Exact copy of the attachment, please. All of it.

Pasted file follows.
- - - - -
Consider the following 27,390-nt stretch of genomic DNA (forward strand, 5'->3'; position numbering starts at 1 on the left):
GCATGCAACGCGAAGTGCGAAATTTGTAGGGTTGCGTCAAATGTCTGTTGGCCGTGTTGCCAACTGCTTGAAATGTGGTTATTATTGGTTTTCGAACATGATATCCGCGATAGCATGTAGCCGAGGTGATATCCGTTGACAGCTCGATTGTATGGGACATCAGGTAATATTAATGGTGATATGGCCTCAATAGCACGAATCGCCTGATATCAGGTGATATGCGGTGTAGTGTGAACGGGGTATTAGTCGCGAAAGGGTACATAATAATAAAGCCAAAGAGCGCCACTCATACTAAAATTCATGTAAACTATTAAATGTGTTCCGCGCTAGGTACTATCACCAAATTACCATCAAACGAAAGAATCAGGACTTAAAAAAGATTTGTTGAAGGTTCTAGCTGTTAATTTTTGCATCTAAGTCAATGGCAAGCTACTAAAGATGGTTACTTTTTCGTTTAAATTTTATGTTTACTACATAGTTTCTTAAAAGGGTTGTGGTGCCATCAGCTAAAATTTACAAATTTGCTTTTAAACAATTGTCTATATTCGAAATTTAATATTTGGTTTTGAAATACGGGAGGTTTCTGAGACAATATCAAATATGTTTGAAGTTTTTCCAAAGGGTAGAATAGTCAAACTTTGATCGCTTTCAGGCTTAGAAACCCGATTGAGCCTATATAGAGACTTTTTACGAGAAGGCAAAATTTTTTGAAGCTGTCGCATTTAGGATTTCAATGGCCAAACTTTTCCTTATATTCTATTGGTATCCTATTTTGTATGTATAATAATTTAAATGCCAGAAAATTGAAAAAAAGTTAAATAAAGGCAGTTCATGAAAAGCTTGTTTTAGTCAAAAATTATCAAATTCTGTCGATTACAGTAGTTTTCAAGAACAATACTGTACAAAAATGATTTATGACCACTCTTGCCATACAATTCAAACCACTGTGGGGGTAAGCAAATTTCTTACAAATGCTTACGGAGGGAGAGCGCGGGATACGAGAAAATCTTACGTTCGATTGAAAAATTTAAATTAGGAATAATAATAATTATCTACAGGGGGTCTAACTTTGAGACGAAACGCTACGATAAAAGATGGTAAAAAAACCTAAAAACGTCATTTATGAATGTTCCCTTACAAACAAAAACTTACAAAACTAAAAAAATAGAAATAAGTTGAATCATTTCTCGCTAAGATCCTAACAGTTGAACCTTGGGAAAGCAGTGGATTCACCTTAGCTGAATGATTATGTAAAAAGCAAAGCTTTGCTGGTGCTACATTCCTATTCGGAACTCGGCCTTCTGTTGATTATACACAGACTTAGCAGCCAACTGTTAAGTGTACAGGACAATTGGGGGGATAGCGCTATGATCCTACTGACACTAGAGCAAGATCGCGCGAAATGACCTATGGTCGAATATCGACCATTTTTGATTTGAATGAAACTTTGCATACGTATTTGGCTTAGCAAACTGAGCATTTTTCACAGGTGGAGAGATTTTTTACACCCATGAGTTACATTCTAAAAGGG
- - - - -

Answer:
Consider the following 27,390-nt stretch of genomic DNA (forward strand, 5'->3'; position numbering starts at 1 on the left):
GCATGCAACGCGAAGTGCGAAATTTGTAGGGTTGCGTCAAATGTCTGTTGGCCGTGTTGCCAACTGCTTGAAATGTGGTTATTATTGGTTTTCGAACATGATATCCGCGATAGCATGTAGCCGAGGTGATATCCGTTGACAGCTCGATTGTATGGGACATCAGGTAATATTAATGGTGATATGGCCTCAATAGCACGAATCGCCTGATATCAGGTGATATGCGGTGTAGTGTGAACGGGGTATTAGTCGCGAAAGGGTACATAATAATAAAGCCAAAGAGCGCCACTCATACTAAAATTCATGTAAACTATTAAATGTGTTCCGCGCTAGGTACTATCACCAAATTACCATCAAACGAAAGAATCAGGACTTAAAAAAGATTTGTTGAAGGTTCTAGCTGTTAATTTTTGCATCTAAGTCAATGGCAAGCTACTAAAGATGGTTACTTTTTCGTTTAAATTTTATGTTTACTACATAGTTTCTTAAAAGGGTTGTGGTGCCATCAGCTAAAATTTACAAATTTGCTTTTAAACAATTGTCTATATTCGAAATTTAATATTTGGTTTTGAAATACGGGAGGTTTCTGAGACAATATCAAATATGTTTGAAGTTTTTCCAAAGGGTAGAATAGTCAAACTTTGATCGCTTTCAGGCTTAGAAACCCGATTGAGCCTATATAGAGACTTTTTACGAGAAGGCAAAATTTTTTGAAGCTGTCGCATTTAGGATTTCAATGGCCAAACTTTTCCTTATATTCTATTGGTATCCTATTTTGTATGTATAATAATTTAAATGCCAGAAAATTGAAAAAAAGTTAAATAAAGGCAGTTCATGAAAAGCTTGTTTTAGTCAAAAATTATCAAATTCTGTCGATTACAGTAGTTTTCAAGAACAATACTGTACAAAAATGATTTATGACCACTCTTGCCATACAATTCAAACCACTGTGGGGGTAAGCAAATTTCTTACAAATGCTTACGGAGGGAGAGCGCGGGATACGAGAAAATCTTACGTTCGATTGAAAAATTTAAATTAGGAATAATAATAATTATCTACAGGGGGTCTAACTTTGAGACGAAACGCTACGATAAAAGATGGTAAAAAAACCTAAAAACGTCATTTATGAATGTTCCCTTACAAACAAAAACTTACAAAACTAAAAAAATAGAAATAAGTTGAATCATTTCTCGCTAAGATCCTAACAGTTGAACCTTGGGAAAGCAGTGGATTCACCTTAGCTGAATGATTATGTAAAAAGCAAAGCTTTGCTGGTGCTACATTCCTATTCGGAACTCGGCCTTCTGTTGATTATACACAGACTTAGCAGCCAACTGTTAAGTGTACAGGACAATTGGGGGGATAGCGCTATGATCCTACTGACACTAGAGCAAGATCGCGCGAAATGACCTATGGTCGAATATCGACCATTTTTGATTTGAATGAAACTTTGCATACGTATTTGGCTTAGCAAACTGAGCATTTTTCACAGGTGGAGAGATTTTTTACACCCATGAGTTACATTCTAAAAGGG